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    Re: Angular Distance Between Stars By Camera and Sextant
    From: Paul Hirose
    Date: 2012 Sep 19, 13:50 -0700

    Marcel Tschudin wrote:
    > But how did you, Paul, obtain for the
    > Alioth-Alkaid refracted distance the 10.455432°? I was not able to
    > reproduce this value. Transferring e.g. the Dec, GHA and Hc values from
    > Andrés' program into Bill's Excel sheet I obtain Alioth-Alkaid refracted
    > distance of 10.457595°, or when using Frank's refraction approximation
    > 10.457409°.
    Marcel, here are the unrefracted and refracted coordinates from the 
    program by Andrés.
     >>>Calculated altitudes:
     >>>Hc1 = 28.317414
     >>>Z1 = 320.442970
     >>>Hc2 = 34.115333
     >>>Z2 = 310.248963
     >> Refraction:
     >>>R1 = 0.028946
     >>>R2 = 0.023032
     >>>Apparent altitudes:
     >>>Ha1 = 28.347441
     >>>Ha2 = 34.139225
    Convert the refracted spherical coordinates to vectors. Although azimuth 
    doesn't follow the normal convention for the "theta" angle in spherical 
    coordinates - its zero point and direction of increase are different - 
    both bodies are affected the same way. Thus, if we use azimuth as theta, 
    the relative positions are still correct.
    Alioth = (.678537, -.560478, .474817)
    Alkaid = (.534770, -.631719, .561206)
    Let x = dot product of the vectors = .983396
    Let y = magnitude of the vector cross product = .181471
    Convert (x, y) from rectanglar to polar. Angle = 10.455432°.
    On my HP49G I wrote a program to do that. And this calculator (which is 
    about 12 years old) can assemble a vector from spherical angles, so 
    there's no need to convert to rectangular form.
    The advantage of the vector method is high accuracy, whether the angle 
    is large, or microseconds of arc. With the cosine formula of spherical 
    trig, you got poor accuracy near 0 or 180°.
    It's not necessary for the vectors to have the same magnitude. The only 
    restriction is than both magnitudes must be nonzero.
    > Here I misinterpreted "Apparent" to relate to refracted whereas they
    > "possibly" relate to "true" or air-free coordinates. Their J2000 values
    > show some differences to the Simbad FK5 values:
    That's one reason I don't like CalSky. They don't precisely explain the 
    basis of their data, unlike the JPL HORIZONS site. But HORIZONS does not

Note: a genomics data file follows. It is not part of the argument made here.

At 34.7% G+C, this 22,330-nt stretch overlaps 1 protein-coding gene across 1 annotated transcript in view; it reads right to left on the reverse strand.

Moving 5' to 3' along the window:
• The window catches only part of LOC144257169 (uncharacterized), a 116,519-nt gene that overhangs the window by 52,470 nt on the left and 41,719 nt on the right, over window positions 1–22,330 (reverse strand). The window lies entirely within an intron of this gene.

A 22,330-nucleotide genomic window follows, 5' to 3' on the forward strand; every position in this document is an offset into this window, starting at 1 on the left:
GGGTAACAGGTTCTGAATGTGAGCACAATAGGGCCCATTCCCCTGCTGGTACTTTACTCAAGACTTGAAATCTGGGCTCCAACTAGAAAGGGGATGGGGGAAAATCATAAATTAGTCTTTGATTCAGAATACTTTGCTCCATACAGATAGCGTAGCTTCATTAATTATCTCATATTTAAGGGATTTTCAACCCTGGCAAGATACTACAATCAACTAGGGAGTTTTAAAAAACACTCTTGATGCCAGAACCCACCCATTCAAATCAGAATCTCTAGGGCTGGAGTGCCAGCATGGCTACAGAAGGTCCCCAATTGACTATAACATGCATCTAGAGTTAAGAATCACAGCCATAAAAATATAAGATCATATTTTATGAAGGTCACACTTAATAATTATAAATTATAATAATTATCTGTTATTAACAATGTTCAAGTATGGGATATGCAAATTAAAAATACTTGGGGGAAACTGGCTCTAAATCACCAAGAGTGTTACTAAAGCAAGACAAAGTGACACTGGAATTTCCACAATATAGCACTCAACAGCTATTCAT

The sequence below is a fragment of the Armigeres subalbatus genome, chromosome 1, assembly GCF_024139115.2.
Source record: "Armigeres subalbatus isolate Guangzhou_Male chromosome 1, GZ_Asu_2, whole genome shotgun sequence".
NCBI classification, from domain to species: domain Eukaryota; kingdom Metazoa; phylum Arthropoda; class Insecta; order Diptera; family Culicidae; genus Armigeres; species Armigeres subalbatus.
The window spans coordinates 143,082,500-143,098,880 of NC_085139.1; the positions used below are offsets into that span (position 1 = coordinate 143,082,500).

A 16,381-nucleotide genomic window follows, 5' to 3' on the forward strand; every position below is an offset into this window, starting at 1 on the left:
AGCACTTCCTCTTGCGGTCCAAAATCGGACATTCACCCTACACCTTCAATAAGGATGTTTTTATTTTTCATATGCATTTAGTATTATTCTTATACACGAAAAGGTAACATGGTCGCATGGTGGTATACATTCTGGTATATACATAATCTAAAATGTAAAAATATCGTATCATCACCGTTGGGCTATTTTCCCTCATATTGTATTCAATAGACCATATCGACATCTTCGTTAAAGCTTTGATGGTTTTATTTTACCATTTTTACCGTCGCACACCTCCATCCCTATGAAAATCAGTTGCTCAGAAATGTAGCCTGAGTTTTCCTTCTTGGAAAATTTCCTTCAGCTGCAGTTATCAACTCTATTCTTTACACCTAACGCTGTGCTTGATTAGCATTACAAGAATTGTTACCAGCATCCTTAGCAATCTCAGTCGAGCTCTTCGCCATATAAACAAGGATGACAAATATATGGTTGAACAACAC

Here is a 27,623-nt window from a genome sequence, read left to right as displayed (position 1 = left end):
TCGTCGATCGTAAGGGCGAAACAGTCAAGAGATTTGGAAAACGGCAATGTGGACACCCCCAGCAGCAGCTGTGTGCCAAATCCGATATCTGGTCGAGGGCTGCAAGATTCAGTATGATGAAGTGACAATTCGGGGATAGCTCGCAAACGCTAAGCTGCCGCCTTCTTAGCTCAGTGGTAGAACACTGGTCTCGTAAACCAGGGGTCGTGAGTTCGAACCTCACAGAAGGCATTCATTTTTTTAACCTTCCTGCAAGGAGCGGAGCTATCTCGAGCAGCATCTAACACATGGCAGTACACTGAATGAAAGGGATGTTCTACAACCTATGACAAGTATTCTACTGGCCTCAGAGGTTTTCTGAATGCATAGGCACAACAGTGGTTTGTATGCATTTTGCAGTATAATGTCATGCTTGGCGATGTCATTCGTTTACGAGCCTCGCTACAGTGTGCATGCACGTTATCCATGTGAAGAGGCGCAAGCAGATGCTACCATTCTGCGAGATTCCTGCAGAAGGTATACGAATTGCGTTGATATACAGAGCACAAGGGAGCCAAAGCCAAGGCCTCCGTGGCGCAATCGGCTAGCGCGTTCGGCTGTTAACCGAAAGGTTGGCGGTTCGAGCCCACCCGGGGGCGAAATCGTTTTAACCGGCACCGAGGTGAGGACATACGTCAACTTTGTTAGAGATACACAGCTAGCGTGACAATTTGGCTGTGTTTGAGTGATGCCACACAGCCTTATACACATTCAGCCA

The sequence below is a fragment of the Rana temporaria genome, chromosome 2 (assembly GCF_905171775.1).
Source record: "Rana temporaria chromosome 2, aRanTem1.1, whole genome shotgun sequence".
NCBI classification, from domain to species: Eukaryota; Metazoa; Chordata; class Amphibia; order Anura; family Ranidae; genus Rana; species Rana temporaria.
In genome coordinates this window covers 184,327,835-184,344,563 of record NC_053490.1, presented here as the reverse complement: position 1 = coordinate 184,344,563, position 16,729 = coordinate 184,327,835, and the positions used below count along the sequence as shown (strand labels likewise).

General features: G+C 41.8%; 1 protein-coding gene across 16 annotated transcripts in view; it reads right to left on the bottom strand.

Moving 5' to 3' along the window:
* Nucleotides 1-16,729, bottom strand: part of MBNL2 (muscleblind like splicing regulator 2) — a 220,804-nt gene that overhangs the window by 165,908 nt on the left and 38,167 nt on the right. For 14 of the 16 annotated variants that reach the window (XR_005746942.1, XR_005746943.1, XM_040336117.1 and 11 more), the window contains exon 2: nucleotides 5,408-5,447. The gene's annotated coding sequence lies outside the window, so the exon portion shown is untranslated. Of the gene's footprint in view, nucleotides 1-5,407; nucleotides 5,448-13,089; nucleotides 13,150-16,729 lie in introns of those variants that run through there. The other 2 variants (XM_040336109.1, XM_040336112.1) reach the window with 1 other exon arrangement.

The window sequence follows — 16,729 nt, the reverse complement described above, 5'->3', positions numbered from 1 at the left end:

do stars!
    > I do not know the capabilities of MICA. May be someone who is familiar
    > using it could explain up to which point it could help calculating
    > refracted star-star distances. MICA appears to have the advantage of being
    > available to Windows and Mac users.
    MICA can calculate azimuth and unrefracted zenith distance (= 90 - 
    altitude). Although it's claimed to be suitable for celestial 
    navigation, it does not have a refraction model, will not display 
    altitude, and displays angles in DMS.s format only. It does have a large 
    star catalog with HIPPARCOS data.
    The reduction to apparent place seems accurate, but the transformation 
    from GCRS to true equatorial coordinates uses the old IAU 1976/80 
    precession nutation model, and fails to apply frame bias. This is not 
    significant at navigation accuracy, but annoying to a user who expects 
    the best.
    Time may be input in UT1 or TT. The delta T function is built in, and 
    cannot be set manually. At present, the value is about 2.1 s high. The 
    error be completely corrected by applying a bias to UT1 and the 
    observer's longitude. Well, it could be, except that time can only be 
    input to .1 s precision. A body can move up to 1.5" in .1 s, so the 
    coarse time input prevents MICA from attaining its potential accuracy.
    The solar system ephemeris is the DE405, I think. I have no complaints 
    about its accuracy, except for the remarks above.
    What I have said applies to version 2.0. It is not all true for later 
    releases, according to the USNO site.
    One interesting remark: "Lunar distance has been added to the "Phases of 
    the Moon" output table."
    An alternative to MICA is my free Tinyac almanac program. In fact, my 
    disappointment with MICA was the motivation for writing Tinyac. Its 
    precession nutation model is IAU 2006/00A, the state of the art. The 
    user has total control of delta T. (At the present time you MUST enter 
    delta T manually, since the "auto delta T" feature has exhausted its 
    internal table.) Time may be input, and is calculated, to nanosecond 
    resolution. All angle formats - DMS.s, DM.m, and D.d - are available for 
    input and output. Reductions to apparent place use the rigorous 
    procedure in The Astronomical Almanac, including General Relativity. 
    Tinyac duplicates the stellar and planetary reduction examples in the 
    Almanac to full accuracy.
    It does have several defects. Unlike MICA, there's no internal star 
    catalog. You must copy and paste the catalog coordinates into Tinyac's 
    input screen. It cannot store a set of observer locations. At startup it 
    doesn't even remember the last location you entered. And it only 
    calculates coordinates for one time. You can't get a table at, say, 
    every minute for a given time span, is in MICA.
    Tinyac calls the SofaJpl DLL, so it's affected by the minor refraction 
    bug I mentioned in another message. And a 4" bump occurs at 15°, the 
    transition between the high and low altitude refraction formulas.
    A few readers may find Tinyac useful for an occasional unusual job, or 
    to get a second opinion on a body's coordinates. It's too elaborate and 
    unfriendly for the ordinary navigator. You can't beat the price, though.
    I filter out messages with attachments or HTML.

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